ST. GEORGE – Unionized paramedics and EMTs in St. George voted Saturday not to strike but rather engage in an informational campaign aimed at alerting the public to what they claim are unfair labor practices on the part of Gold Cross Ambulance.
“We looked at it, looked at the impact on the community, and decided it just wasn’t in the community’s best interests to go on strike at this time,” Paramedic Chris Bown said as he held up a sign and picketed with union members and their families at the intersection of River Road and St. George Boulevard Saturday afternoon.
A number of Gold Cross Ambulance employees joined the Utah Teamsters Union last year and entered into negotiations with Salt Lake City-based Gold Cross Ambulance on a number of issues. Employees have claimed they are underpaid, overworked and deal with poor working conditions.
Though talks originally stalled at the end of May, they picked up again in July, only to falter once again over a question of whether or not Gold Cross would sign off on withholding union dues from employee paychecks. It is something company President Mike Moffitt told the union repeatedly Gold Cross would not do.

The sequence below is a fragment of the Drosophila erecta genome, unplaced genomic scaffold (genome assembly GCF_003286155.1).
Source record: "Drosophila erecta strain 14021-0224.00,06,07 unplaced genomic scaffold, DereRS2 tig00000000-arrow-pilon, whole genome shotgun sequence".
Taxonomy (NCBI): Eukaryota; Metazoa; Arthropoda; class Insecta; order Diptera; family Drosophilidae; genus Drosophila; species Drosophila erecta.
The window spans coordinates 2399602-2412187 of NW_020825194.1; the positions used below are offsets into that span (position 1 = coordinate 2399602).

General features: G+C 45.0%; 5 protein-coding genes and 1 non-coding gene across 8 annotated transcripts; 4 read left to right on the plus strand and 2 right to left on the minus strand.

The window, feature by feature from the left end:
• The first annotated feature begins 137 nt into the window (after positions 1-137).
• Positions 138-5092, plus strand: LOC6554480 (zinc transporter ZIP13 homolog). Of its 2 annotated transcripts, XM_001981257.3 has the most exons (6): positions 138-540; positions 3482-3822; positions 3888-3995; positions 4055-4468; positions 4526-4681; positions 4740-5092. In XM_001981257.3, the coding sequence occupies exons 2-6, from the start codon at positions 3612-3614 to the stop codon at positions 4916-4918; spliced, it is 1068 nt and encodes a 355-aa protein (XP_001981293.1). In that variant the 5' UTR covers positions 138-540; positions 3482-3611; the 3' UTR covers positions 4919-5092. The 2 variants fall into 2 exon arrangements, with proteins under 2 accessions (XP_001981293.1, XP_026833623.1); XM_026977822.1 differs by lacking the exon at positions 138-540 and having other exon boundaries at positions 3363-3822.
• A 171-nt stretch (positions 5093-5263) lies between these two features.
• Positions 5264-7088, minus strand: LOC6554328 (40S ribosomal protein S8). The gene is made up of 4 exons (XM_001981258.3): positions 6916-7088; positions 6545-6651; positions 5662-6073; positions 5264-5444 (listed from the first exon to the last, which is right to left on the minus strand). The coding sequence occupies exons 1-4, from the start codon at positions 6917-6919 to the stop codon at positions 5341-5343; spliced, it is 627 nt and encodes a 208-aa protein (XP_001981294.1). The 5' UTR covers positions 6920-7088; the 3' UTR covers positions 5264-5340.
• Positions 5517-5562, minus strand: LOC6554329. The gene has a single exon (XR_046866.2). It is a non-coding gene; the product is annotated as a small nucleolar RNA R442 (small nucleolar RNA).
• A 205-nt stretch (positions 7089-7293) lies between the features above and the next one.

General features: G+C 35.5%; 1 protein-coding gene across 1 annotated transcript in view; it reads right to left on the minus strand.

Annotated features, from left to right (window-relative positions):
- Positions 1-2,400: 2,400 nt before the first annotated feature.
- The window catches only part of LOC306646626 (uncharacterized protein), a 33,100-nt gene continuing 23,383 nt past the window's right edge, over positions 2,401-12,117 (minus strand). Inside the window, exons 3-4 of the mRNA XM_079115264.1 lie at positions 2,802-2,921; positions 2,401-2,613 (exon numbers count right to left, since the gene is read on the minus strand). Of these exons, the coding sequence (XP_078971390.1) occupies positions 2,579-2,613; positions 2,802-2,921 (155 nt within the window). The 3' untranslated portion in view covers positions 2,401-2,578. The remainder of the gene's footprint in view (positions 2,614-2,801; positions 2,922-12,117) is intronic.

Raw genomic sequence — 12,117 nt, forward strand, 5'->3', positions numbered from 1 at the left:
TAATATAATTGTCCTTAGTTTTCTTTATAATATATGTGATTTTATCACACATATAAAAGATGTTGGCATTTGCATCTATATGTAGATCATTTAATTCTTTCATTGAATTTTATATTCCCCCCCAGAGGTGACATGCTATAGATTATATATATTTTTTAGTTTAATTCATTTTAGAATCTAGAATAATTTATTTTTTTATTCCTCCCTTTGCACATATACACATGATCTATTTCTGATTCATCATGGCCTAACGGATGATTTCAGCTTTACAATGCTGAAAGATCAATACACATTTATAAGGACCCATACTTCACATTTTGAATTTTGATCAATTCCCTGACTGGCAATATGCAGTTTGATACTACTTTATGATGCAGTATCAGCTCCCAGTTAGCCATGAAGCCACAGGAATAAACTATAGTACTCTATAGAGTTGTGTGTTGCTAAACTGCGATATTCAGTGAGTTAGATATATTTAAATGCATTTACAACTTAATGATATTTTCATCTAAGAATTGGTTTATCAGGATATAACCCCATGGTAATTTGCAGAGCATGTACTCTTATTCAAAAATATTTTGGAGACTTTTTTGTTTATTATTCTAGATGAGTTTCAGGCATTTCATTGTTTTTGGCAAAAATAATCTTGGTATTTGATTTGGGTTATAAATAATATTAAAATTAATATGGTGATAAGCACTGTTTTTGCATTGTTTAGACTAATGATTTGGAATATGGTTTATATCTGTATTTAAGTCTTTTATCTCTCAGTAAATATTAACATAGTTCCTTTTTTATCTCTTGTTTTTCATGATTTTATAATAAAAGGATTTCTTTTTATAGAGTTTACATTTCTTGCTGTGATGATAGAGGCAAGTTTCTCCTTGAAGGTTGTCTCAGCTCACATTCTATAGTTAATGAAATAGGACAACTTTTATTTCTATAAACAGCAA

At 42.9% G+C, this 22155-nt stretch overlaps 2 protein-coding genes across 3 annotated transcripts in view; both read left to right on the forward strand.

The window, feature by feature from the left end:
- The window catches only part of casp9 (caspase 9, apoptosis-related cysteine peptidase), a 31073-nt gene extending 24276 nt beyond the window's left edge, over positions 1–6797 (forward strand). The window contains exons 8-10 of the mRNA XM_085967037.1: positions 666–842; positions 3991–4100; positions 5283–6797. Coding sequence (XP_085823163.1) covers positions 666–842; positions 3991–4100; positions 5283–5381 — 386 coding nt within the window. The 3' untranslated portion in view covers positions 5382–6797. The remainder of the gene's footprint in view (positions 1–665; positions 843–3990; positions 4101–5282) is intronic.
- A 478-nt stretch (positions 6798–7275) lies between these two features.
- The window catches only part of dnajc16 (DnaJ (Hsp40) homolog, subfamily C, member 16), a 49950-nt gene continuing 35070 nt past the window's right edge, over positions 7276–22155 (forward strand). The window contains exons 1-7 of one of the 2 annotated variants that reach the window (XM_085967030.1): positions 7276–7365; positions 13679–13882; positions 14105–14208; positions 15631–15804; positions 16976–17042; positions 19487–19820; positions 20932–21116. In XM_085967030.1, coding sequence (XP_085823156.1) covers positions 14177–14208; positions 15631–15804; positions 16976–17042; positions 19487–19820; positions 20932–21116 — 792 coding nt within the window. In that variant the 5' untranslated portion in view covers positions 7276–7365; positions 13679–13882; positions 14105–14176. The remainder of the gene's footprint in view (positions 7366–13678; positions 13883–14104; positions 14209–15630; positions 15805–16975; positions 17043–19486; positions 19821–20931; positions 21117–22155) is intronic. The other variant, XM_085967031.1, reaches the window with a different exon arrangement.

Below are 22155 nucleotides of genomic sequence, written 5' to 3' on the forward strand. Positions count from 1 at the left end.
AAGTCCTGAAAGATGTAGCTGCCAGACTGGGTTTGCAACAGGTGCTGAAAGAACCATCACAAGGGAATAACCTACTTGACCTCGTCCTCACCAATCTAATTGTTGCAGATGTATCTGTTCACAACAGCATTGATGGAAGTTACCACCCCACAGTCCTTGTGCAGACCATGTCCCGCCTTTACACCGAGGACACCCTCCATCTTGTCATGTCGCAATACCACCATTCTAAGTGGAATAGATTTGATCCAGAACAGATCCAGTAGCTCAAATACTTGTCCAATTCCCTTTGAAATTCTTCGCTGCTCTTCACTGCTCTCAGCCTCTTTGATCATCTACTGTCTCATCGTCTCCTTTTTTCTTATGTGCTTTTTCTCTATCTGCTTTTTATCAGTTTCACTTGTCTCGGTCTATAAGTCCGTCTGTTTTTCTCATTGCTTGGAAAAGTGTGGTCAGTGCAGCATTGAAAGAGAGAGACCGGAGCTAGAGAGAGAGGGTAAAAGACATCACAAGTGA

The union dues issue
July 17 was the last negotiation session, Moffitt said. At the end of the day, around 6 p.m. or so, he said, the union ended talks over the question of the union dues. When that was rejected, they took everything else off the table that had previously been agreed to, Moffitt said.
The matter of dues was reconfigured here and there and resubmitted for negotiations, but it was shot down each time by Gold Cross, he said.
“It was not satisfactory to the company’s desires and we told them that for a year – that we’re not going to do it,” Moffitt said, adding the language attached to the item was broad. “… Further than union dues – assessments, initiation fees, other fees assessed by the union and that language – it’s one of the things we’re uncomfortable with. We’ll not pay the bill for, or be the bill collector for, the union.”